I come to feminism with some of the thoughts already posited by Joel. Is feminism the new segregation? Why does this somehow seem sexist to me? I really wanted to discover that humanity had laid it's differences aside for the more significant "sameness" that we all share, but alas I was disappointed. One of the drawing cards that structuralism offered was sameness. It is not that differences do not exist, but that what we share is more significant that the diversity that we so often imagine.
Feminism wants me to see more difference, more politics, more power, more oppression, and more avenues to voice and empowerment. But I must ask, empowerment at whose expense? I can not speak for feminist, or so I am told that this is not possible since I am a male, but I am sure that females or feminist are not the only persons who have been oppressed and silenced. Neither do I believe that all silencing and oppression comes via white males, black males, rich males, poor males, smart males, dumb males, or males of any shape or color. We have somehow approved racism, sexism, and religious intolerance as long as it refers to a general, biologically non-existent, category of white males or white European males, or white European Christian males. Why do we continue to perpetrate racism and sexism, just as long as it is the phantom white male whom we imagine has all the benefits and none of the disadvantages of humanity. Even if this phantom male is guilty and without defense, is it O. K. to be racist and sexist just as long as it's "the other." Hitler could have done no better.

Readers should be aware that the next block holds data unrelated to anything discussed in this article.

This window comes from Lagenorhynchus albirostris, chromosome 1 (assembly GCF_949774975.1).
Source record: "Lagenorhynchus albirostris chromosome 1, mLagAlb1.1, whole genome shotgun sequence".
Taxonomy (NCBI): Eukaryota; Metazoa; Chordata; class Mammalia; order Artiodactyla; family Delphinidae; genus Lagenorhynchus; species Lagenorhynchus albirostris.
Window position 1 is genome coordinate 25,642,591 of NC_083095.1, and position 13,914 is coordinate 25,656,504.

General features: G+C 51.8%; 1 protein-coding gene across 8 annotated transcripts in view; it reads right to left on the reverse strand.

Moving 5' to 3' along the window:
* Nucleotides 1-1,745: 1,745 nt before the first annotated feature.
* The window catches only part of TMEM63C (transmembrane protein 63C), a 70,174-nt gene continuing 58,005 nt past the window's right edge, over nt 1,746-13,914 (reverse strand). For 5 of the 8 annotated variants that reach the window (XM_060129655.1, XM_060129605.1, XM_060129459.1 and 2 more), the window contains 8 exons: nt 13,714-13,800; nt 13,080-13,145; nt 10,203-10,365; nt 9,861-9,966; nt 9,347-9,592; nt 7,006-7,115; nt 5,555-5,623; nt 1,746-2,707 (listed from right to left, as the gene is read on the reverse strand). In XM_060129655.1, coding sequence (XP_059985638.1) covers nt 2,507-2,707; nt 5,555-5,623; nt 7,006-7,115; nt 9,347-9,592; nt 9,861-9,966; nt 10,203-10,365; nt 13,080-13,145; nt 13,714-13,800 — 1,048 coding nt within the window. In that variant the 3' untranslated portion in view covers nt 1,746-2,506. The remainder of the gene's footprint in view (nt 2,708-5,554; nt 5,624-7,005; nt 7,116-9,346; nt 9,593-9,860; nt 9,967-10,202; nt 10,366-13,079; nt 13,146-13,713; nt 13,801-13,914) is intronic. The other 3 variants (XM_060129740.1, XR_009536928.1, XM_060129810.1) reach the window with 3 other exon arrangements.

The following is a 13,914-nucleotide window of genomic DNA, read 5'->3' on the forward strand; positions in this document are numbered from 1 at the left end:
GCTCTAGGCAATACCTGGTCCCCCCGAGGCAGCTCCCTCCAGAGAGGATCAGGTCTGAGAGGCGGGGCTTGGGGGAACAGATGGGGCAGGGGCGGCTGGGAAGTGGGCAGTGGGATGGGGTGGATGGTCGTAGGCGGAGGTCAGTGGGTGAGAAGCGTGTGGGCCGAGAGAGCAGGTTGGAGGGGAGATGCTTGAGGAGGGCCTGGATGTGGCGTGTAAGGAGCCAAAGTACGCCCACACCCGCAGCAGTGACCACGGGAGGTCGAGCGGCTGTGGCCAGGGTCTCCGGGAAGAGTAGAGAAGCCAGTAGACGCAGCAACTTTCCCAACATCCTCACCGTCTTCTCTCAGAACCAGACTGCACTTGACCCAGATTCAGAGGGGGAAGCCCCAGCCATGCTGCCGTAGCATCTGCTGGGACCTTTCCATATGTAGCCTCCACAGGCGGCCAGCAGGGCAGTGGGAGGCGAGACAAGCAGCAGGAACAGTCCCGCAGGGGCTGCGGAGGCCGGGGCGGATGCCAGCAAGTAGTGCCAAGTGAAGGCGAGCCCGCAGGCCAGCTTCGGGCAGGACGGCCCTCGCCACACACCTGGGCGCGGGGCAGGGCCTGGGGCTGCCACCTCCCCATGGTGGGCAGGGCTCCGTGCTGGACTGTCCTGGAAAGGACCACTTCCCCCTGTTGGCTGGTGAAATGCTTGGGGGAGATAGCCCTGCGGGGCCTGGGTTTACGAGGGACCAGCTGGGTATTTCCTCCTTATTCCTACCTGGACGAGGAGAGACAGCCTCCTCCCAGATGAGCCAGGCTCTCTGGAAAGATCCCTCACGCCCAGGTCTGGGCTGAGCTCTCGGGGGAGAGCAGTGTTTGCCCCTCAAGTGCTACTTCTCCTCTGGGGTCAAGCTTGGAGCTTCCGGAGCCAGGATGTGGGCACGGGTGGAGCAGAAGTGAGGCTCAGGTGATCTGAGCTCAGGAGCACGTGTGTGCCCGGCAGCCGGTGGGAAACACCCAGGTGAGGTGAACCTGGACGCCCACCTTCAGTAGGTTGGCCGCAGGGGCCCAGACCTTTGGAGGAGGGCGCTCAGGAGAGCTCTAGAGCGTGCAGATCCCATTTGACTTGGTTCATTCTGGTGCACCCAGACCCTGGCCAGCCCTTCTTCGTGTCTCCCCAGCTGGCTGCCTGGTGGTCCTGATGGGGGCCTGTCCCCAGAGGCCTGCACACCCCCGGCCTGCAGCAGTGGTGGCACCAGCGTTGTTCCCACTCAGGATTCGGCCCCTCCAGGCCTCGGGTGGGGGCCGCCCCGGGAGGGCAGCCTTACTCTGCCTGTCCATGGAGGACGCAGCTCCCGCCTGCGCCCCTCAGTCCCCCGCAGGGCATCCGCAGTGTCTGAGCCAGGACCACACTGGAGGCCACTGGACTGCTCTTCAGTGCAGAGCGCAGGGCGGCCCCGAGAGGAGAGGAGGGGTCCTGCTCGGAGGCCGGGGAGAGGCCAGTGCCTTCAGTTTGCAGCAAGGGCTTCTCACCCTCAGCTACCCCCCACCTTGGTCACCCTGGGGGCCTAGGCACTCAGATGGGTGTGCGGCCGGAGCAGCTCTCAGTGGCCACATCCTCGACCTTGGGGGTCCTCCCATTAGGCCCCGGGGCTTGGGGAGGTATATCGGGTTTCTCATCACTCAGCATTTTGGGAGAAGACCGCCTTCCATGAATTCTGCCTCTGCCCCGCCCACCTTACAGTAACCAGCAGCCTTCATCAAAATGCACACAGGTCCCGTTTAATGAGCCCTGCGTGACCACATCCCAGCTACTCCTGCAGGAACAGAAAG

I asked my wife if she was being or had been oppressed in her life and if so by whom. She said she had suffered oppression, almost exclusively from other women. She claimed there were few males that a woman can not handle, seeing most of them can easily be controlled with food and sex. It was the other women that had oppressed, silenced, and disenfranchised her in nearly every walk of life, including education. She added that she had most often gotten sincere help from males of all classes and colors. Women, she said, were the problem and the chief oppressors of the species of both genders. In Chaucer's Wife of Bath tale, the wise woman says what females most want is to rule over men, not to be their equals. Do they also want to rule over other women?
I speak for myself, as an observer of critical theory. I speak as a mere human who had no choice over either race or gender as I entered the world. I personally and presently don't have any power, either over women or other males. I live with three daughters and one wife. When I got married, my wife and I split my authority 50/50; she retained all of her own. I was told by her: What's mine is mine, and what's yours is mine tool. It sounded like a fair trade to me, her company has always been worth more than my stuff. When my son was born, I did not impart any of my authority to him; he will have to fend for himself. When my first daughter was born, I divided my remaining authority with her 50/50 while my wife continued to retain all of hers. I think that left me with 25% of my original allotment. When my second daughter was born, I again shared my authority 50/50 with her, leaving me somewhere around 12% considering inflating and devaluation. By the time my third daughter was born, it left me with about a nickel's worth of say-so in my own home. I have to be really careful so as not to lose what is left.
I often read ancient texts, philosophical treatises, and sacred writings. It's my job and what I teach online. Nothing I have seen in critical theory surpasses the words of a first century Roman Citizen of the Jewish persuasion: "And [you] have put on the new humanity, which is renewed in knowledge after the image of him that created him: Where there is neither Greek nor Jew, circumcision nor uncircumcision, Barbarian, Scythian, slave nor free-man, male nor female: but Meshiach is all, and in all (Galatians 3:28, Colossians 3:10-11). Friends, we are still far, far away from this type of "new humanity."